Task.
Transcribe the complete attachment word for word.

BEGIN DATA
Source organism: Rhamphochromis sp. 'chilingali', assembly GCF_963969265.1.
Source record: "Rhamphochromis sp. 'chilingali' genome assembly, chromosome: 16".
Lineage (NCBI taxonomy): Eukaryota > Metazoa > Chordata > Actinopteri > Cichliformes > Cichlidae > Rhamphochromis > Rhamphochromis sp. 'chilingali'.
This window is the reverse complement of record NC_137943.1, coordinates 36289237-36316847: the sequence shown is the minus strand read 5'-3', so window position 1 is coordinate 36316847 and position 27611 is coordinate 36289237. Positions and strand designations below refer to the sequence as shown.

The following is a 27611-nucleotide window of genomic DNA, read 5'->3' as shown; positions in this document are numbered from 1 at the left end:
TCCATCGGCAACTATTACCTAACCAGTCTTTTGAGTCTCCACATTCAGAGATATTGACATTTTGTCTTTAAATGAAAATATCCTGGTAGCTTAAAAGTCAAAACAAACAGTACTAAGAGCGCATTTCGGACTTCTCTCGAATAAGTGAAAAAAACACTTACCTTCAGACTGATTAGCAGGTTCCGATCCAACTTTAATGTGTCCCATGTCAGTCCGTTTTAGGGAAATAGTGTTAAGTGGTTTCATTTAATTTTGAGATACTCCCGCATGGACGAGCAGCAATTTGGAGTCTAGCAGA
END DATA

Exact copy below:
Source organism: Rhamphochromis sp. 'chilingali', assembly GCF_963969265.1.
Source record: "Rhamphochromis sp. 'chilingali' genome assembly, chromosome: 16".
Lineage (NCBI taxonomy): Eukaryota > Metazoa > Chordata > Actinopteri > Cichliformes > Cichlidae > Rhamphochromis > Rhamphochromis sp. 'chilingali'.
This window is the reverse complement of record NC_137943.1, coordinates 36289237-36316847: the sequence shown is the minus strand read 5'-3', so window position 1 is coordinate 36316847 and position 27611 is coordinate 36289237. Positions and strand designations below refer to the sequence as shown.

The following is a 27611-nucleotide window of genomic DNA, read 5'->3' as shown; positions in this document are numbered from 1 at the left end:
TCCATCGGCAACTATTACCTAACCAGTCTTTTGAGTCTCCACATTCAGAGATATTGACATTTTGTCTTTAAATGAAAATATCCTGGTAGCTTAAAAGTCAAAACAAACAGTACTAAGAGCGCATTTCGGACTTCTCTCGAATAAGTGAAAAAAACACTTACCTTCAGACTGATTAGCAGGTTCCGATCCAACTTTAATGTGTCCCATGTCAGTCCGTTTTAGGGAAATAGTGTTAAGTGGTTTCATTTAATTTTGAGATACTCCCGCATGGACGAGCAGCAATTTGGAGTCTAGCAGA